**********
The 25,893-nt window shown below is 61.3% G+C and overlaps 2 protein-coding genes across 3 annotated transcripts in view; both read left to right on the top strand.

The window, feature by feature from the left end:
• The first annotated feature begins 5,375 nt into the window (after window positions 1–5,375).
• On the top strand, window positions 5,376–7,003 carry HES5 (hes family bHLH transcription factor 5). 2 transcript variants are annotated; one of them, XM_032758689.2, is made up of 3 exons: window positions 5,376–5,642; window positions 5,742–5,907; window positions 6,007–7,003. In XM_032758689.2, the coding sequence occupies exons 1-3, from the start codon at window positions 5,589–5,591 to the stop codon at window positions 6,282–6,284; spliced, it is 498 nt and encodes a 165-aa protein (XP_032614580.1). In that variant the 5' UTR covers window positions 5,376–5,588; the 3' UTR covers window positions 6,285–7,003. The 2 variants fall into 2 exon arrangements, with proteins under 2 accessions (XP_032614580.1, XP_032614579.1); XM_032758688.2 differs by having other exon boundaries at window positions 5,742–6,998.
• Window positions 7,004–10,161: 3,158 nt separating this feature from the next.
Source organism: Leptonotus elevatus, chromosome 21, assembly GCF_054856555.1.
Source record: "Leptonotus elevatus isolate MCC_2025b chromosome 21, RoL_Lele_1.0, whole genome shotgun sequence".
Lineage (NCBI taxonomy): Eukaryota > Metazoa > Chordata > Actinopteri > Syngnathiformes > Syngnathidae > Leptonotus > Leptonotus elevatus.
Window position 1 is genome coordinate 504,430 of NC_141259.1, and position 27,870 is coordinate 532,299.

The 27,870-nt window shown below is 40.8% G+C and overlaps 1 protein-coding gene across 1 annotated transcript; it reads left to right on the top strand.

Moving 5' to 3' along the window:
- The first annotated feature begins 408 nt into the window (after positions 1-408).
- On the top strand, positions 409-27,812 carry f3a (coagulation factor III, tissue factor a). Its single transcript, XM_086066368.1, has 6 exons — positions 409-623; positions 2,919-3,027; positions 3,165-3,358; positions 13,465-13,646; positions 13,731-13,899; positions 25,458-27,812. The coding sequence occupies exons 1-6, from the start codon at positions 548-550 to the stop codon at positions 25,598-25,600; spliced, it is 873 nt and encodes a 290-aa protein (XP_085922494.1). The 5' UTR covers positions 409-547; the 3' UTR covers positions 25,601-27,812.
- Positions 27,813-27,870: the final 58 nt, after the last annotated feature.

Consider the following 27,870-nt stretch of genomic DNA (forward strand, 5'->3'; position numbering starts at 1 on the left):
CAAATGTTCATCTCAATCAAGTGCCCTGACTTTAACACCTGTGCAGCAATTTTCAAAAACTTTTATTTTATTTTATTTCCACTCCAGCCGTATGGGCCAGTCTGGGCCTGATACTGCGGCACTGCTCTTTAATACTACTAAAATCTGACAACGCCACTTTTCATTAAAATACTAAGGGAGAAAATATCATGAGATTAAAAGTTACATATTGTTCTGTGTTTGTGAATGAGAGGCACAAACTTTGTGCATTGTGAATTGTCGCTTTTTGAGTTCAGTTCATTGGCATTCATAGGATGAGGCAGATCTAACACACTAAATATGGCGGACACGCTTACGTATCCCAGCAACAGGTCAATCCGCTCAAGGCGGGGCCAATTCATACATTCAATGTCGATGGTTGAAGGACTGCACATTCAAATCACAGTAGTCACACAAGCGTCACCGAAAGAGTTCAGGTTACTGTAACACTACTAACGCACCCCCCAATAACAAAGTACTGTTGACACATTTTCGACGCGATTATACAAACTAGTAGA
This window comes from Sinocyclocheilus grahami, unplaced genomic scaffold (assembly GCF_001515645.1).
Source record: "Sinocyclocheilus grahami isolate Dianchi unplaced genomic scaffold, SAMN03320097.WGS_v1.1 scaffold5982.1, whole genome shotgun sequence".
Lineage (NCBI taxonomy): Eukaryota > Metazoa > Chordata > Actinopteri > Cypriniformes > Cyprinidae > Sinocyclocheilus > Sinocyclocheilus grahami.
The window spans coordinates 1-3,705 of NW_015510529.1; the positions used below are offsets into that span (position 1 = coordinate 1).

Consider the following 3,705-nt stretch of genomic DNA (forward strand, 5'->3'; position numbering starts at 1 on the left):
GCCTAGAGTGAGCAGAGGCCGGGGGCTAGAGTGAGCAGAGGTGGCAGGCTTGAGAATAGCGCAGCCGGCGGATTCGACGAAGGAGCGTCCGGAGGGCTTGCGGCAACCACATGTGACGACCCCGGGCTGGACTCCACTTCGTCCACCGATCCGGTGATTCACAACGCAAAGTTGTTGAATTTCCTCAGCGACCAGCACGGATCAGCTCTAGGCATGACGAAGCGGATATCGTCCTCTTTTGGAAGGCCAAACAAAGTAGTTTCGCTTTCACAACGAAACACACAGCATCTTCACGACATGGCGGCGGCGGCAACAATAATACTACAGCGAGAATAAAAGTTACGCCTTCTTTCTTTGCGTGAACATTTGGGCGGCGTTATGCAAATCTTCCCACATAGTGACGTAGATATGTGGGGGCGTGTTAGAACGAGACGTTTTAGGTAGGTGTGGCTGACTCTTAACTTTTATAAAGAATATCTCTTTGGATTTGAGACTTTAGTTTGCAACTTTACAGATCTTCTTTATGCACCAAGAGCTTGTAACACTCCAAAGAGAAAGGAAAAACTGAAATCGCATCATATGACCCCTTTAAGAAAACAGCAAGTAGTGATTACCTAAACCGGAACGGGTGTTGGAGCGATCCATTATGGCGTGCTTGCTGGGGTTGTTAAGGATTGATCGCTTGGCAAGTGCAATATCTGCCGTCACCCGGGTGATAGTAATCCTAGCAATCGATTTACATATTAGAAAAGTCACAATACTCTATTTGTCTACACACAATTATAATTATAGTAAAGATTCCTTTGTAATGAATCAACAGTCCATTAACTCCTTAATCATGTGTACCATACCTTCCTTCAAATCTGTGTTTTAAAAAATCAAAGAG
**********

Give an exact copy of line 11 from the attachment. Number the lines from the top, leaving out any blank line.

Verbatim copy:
Moving 5' to 3' along the window: